13. Claim Number
This column shows the claim number(s) reported by the insurer. Claims under $2,001 are usually grouped together to save space on the form. If claims are grouped, the number in the Injury Type/# of Claims column will show the number of claims that have been grouped.
14. Injury Type/# of Claims
This column shows the injury type codes assigned and reported by the insurer. This detail does not affect the experience modification calculation; it is for informational purposes only. Injury type codes are found in Part 4, Section V, B. Loss Data Elements, Rule 3 of the California Workers' Compensation Uniform Statistical Reporting Plan - 1995.
- Permanent Total Disability
- Permanent Partial Disability (Permanent Disability Greater than 25%)
- Permanent Partial Disability (Permanent Disability Less than 25%)
- Temporary Total or Temporary Partial Disability
- Medical Only Claim
- Contract Medical or Hospital Allowances
- Compromised Death or "S" Claim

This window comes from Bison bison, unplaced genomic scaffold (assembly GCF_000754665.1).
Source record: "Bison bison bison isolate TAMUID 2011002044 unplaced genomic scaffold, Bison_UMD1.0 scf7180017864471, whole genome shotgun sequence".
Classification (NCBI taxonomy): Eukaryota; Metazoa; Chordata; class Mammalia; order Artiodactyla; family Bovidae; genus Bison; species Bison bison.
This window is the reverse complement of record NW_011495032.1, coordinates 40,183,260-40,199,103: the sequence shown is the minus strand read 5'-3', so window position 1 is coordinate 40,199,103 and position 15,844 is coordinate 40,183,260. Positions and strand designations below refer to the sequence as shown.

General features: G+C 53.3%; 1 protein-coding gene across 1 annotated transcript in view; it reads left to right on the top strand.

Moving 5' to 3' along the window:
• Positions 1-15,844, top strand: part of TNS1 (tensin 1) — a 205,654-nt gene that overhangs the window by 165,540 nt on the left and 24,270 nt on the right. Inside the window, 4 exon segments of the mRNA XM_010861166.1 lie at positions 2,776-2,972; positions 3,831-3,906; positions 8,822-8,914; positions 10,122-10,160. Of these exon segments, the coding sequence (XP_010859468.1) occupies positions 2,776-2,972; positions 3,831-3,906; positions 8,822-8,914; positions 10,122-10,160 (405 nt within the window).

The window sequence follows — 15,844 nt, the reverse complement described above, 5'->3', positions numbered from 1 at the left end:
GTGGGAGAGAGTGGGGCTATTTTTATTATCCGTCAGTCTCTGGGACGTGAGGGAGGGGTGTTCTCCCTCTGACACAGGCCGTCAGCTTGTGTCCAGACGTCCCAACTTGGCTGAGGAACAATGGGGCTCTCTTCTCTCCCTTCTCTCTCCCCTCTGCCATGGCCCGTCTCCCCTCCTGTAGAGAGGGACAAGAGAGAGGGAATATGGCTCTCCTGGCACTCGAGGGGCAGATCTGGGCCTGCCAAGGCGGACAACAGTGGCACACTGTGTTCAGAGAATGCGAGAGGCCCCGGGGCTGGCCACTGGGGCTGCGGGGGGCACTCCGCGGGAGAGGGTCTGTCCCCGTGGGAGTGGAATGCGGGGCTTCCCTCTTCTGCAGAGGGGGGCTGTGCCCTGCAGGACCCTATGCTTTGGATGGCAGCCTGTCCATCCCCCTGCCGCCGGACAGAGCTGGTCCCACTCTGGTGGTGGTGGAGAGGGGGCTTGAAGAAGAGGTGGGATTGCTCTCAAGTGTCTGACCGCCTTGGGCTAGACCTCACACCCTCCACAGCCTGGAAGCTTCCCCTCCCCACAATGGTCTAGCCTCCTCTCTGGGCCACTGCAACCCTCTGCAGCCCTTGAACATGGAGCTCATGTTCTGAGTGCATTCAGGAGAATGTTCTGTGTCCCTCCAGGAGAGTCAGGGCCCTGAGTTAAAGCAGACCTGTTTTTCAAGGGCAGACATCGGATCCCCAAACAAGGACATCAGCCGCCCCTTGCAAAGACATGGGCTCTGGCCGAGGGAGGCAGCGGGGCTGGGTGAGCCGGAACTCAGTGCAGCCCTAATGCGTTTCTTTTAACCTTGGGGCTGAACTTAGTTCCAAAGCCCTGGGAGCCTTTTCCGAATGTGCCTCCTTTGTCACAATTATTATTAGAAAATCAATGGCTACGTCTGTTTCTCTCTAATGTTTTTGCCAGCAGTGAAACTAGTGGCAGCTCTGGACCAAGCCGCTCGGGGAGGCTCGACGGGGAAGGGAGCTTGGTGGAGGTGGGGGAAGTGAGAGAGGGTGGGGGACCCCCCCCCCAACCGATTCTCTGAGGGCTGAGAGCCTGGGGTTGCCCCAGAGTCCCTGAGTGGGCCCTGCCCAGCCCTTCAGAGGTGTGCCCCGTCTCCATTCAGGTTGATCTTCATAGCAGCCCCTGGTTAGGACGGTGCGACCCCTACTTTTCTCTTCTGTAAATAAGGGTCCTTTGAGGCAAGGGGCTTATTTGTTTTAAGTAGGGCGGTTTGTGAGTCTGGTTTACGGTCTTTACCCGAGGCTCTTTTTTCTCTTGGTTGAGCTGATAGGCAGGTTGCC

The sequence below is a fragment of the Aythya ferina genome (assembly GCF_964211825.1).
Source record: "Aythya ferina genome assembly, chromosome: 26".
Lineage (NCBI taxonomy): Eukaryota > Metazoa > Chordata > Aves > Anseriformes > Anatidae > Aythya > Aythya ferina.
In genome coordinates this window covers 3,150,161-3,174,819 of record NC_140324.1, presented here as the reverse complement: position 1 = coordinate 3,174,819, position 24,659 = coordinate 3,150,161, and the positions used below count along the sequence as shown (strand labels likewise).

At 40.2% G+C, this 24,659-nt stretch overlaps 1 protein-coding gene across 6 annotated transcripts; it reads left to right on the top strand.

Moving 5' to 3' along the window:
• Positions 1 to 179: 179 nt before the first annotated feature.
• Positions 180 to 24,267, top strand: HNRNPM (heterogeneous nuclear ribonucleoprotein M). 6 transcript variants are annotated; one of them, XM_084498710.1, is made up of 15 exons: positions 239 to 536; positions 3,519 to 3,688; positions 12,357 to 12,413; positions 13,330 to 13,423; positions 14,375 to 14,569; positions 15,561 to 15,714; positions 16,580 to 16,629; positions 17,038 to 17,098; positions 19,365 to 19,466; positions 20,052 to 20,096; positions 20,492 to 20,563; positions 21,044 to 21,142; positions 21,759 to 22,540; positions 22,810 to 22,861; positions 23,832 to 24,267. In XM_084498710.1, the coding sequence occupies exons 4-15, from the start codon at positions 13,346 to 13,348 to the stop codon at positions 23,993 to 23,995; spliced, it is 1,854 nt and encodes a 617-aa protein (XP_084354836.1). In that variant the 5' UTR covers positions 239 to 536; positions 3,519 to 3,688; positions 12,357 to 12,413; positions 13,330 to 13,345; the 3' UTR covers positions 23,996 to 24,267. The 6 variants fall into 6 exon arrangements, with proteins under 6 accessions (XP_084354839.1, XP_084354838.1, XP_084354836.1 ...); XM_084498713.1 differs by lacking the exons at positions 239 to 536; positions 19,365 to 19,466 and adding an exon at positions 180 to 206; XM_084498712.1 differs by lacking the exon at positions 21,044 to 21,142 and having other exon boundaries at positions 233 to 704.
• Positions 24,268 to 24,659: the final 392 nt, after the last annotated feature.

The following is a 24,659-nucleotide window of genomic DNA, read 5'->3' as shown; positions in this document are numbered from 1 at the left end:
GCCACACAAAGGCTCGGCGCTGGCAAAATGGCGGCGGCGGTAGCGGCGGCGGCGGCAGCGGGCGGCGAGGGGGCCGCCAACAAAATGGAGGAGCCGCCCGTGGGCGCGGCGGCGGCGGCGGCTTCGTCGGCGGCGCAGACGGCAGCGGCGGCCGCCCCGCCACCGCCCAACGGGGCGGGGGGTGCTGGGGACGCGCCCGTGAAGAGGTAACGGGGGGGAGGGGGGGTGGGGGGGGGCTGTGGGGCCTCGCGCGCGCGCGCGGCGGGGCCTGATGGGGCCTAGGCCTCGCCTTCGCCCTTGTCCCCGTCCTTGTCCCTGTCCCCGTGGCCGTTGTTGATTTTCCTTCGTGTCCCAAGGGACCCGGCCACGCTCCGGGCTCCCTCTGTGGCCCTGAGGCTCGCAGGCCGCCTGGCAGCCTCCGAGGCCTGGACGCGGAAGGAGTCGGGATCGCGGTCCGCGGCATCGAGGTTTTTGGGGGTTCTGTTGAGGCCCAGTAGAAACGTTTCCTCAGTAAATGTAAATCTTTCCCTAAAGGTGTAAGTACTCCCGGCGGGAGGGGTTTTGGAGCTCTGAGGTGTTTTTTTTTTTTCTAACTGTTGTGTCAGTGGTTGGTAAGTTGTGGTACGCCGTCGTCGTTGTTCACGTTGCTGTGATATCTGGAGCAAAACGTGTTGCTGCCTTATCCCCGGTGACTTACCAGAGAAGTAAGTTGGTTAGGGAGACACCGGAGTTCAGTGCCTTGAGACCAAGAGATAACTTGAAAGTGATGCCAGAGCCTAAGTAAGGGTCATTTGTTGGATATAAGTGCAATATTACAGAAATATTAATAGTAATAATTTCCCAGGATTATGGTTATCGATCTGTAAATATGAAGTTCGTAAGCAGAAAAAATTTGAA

This column indicates whether or not the claim was reported as Open or Closed when the claim was last valued. This detail does not affect the calculation. It is for informational purposes only.
16. Actual Losses
Actual Losses shows the total claims value (medical and indemnity) as of the last valuation date. For information about claim valuation dates, see Unit Statistical Reports. Actual Losses are totaled for all claims.
17. Actual Primary Losses
The first $7,000 of a claim's value is the Actual Primary Loss amount. (Any remaining amount is Excess.) Claims under $2,001 are grouped together to save space on the form. Actual Primary Losses are totaled and this figure is subtracted from the Actual Losses to determine the Actual Excess amount.
18. Actual Excess Losses
Actual Excess Losses is the difference between the Actual Losses and the Actual Primary Losses. Actual Excess amounts represent the portion of your claims that exceed the Actual Primary Losses.
19. Experience Period Totals
Various expected and actual loss columns are totaled. These amounts represent the totals for the experience period and will be used in the experience modification calculation.
20. Experience Rating Procedure
The bottom portion of the worksheet shows the experience rating formula with each of the values necessary to complete the calculation. For multi-page worksheets, the calculation is shown only on the final page.
21. Credibility Primary
The weight given to Actual Primary Losses in the experience modification calculation. It is a function of Total Expected Losses and is subject to change yearly. Credibility Primary values can be found in the Publications and Filings section of the WCIRB website.